Netflix is a business that gets the best of both worlds. On the one hand, they license movies and shows from a range of studios and production companies, which can be accessed by paying customers. But they are now also a studio, producing a range of content directly for their viewers; recent big hits for the company include House of Cards and Orange is the New Black.

This is less of a problem for the firm’s streaming competitors, because they have taken this on board and have a similar business model. November 20th, for example, saw both Netflix and Amazon’s Prime Movie service launching widely hyped shows. However, it would appear that traditional studios only now coming to grips with the problem – or indeed, are only now realising for the first time that they actually have a problem at all.

You can see the logic that led to studios like Disney embracing Netflix. In an environment where video piracy was rampant, licensing movies to a streaming service and getting paid for it (and not the measly royalties offered by music streaming services, either) must have seemed like a dream come true. But as such streaming services have developed into studios themselves, the question then becomes ‘why am I hiring out my movies to a competitors’ streaming service when I could have my own streaming service and cut out the middleman?’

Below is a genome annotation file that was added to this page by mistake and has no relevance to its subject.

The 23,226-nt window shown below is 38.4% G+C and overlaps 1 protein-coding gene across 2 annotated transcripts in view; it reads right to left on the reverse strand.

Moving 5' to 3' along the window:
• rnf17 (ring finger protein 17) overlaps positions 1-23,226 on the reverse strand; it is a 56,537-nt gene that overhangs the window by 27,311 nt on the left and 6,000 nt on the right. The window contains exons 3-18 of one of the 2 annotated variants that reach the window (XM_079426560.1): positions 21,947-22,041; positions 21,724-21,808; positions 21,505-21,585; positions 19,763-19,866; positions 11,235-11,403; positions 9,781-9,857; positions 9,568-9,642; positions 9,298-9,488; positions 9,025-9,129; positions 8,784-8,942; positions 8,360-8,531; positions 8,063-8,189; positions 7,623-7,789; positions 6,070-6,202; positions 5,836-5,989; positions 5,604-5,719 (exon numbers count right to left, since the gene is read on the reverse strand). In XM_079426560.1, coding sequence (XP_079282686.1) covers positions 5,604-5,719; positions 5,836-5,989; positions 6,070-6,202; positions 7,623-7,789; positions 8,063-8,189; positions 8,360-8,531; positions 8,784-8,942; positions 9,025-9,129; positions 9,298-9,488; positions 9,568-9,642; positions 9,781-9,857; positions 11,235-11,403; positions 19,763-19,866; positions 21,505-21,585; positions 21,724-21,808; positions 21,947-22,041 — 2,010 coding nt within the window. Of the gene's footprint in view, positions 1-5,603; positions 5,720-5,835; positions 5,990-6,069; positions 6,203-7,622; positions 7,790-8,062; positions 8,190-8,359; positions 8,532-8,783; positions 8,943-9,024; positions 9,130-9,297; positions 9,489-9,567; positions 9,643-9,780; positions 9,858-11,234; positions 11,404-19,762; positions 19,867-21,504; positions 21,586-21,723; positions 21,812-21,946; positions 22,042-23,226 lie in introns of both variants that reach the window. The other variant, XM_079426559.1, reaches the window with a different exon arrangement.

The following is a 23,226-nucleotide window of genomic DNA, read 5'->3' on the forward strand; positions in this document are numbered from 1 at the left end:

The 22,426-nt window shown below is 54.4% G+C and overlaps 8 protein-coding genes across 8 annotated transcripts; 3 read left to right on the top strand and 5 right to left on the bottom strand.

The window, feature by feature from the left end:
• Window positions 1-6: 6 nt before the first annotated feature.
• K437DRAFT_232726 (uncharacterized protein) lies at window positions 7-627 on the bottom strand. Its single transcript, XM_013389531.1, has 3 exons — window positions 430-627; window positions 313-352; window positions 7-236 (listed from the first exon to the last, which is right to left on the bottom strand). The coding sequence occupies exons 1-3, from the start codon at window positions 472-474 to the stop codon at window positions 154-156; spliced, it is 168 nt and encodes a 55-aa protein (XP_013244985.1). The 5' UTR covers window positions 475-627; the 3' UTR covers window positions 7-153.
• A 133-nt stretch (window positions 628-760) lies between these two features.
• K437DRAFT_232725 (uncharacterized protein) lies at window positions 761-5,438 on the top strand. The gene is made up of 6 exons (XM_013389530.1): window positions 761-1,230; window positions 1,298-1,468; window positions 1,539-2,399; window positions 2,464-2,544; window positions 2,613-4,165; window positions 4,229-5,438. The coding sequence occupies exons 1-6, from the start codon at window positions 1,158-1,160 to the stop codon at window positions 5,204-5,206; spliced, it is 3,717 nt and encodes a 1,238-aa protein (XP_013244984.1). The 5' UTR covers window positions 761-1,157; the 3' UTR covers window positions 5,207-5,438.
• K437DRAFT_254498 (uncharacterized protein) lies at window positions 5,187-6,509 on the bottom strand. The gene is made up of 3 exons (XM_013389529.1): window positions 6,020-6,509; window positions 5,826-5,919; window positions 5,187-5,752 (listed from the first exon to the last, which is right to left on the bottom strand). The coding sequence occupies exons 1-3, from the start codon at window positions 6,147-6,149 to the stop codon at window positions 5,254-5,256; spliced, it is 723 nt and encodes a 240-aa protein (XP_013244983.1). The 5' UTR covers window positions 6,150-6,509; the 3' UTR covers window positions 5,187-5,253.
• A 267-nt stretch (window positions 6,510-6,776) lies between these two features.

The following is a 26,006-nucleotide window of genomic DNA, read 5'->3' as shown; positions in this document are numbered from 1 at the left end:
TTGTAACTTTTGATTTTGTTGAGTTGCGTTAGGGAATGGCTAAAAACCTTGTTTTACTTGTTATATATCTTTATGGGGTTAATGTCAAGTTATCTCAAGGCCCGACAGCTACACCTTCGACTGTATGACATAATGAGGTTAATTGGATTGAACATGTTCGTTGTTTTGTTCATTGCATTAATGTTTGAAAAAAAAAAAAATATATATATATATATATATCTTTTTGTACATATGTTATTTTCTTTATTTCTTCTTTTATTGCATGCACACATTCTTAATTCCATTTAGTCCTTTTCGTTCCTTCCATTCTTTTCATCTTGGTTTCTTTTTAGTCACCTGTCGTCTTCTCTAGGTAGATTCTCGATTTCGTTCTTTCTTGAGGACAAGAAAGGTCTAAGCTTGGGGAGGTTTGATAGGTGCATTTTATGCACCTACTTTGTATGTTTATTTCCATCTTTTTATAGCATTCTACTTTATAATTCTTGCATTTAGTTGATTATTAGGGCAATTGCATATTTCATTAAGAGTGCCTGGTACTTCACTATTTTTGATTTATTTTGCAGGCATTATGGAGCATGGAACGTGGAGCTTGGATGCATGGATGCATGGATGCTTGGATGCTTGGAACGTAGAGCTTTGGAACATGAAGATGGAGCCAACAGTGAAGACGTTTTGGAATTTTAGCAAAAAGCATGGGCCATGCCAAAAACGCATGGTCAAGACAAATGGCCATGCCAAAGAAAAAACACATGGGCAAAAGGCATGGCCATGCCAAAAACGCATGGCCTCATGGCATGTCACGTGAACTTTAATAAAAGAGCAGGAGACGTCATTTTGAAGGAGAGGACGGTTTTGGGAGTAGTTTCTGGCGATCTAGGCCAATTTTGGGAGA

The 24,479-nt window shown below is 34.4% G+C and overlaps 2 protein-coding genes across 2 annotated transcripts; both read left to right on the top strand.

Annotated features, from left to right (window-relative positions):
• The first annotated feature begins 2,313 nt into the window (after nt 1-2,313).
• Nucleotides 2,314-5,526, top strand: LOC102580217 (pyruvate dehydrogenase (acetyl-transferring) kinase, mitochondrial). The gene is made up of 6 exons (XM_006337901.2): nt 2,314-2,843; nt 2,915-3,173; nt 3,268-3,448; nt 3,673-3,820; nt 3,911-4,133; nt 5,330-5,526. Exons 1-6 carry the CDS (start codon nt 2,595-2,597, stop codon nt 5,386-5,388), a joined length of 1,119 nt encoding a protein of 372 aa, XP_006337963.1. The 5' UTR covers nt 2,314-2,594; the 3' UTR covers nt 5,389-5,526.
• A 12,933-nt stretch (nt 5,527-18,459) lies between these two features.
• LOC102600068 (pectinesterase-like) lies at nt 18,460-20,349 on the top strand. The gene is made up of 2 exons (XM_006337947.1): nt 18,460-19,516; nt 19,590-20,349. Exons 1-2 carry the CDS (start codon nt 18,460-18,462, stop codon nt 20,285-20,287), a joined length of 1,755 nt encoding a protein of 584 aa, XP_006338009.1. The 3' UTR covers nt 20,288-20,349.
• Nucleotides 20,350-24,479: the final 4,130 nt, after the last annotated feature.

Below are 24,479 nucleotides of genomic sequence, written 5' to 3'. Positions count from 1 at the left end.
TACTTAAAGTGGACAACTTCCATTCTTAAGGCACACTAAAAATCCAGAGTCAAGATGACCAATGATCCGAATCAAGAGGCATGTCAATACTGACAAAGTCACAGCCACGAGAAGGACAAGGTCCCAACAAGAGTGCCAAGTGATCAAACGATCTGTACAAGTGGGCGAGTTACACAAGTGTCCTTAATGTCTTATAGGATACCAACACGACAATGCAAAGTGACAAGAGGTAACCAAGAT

The most interesting example of a studio which appears to be getting to grips with this issue is Disney; the studio recently announced that it will be launching a rival streaming service to Netflix in the UK, called Disney Life.

However, if Disney is finally coming to this conclusion, has it done so too late? Netflix and Disney signed a deal a while ago which allows Netflix to offer Disney movies (including blockbuster titles from Pixar, Lucasfilm and Marvel). However, a second part of that deal comes into effect in 2016; it allows the streaming company to show movies eight months after their cinematic release (normally streaming services can only offer such films significantly later). If Disney were on the verge of signing that deal today, would it follow through or would it walk away?

Just a couple of months ago, Netflix and movie distributor Epix (which is jointly owned by MGM, Paramount and Lionsgate) reached the end of a five year deal and failed to sign a new one, meaning that Netflix will no longer be able to offer a selection of films which had previously been available to its customers (such as the Hunger Games series). Netflix stock suffered temporarily – as it did a couple of years ago when it ended a similar deal with Starz – but soon recovered. Even if movie studios are wising up to the fact that they don’t need Netflix quite as much as they thought, Netflix’s offering is still sufficiently varied to bring new customers to the table – and its embrace of the new strategy of creating its own unique content means that as long as it keeps churning out hit shows, it could potentially still be in a strong position even if further studios attempt to limit its access to their own content.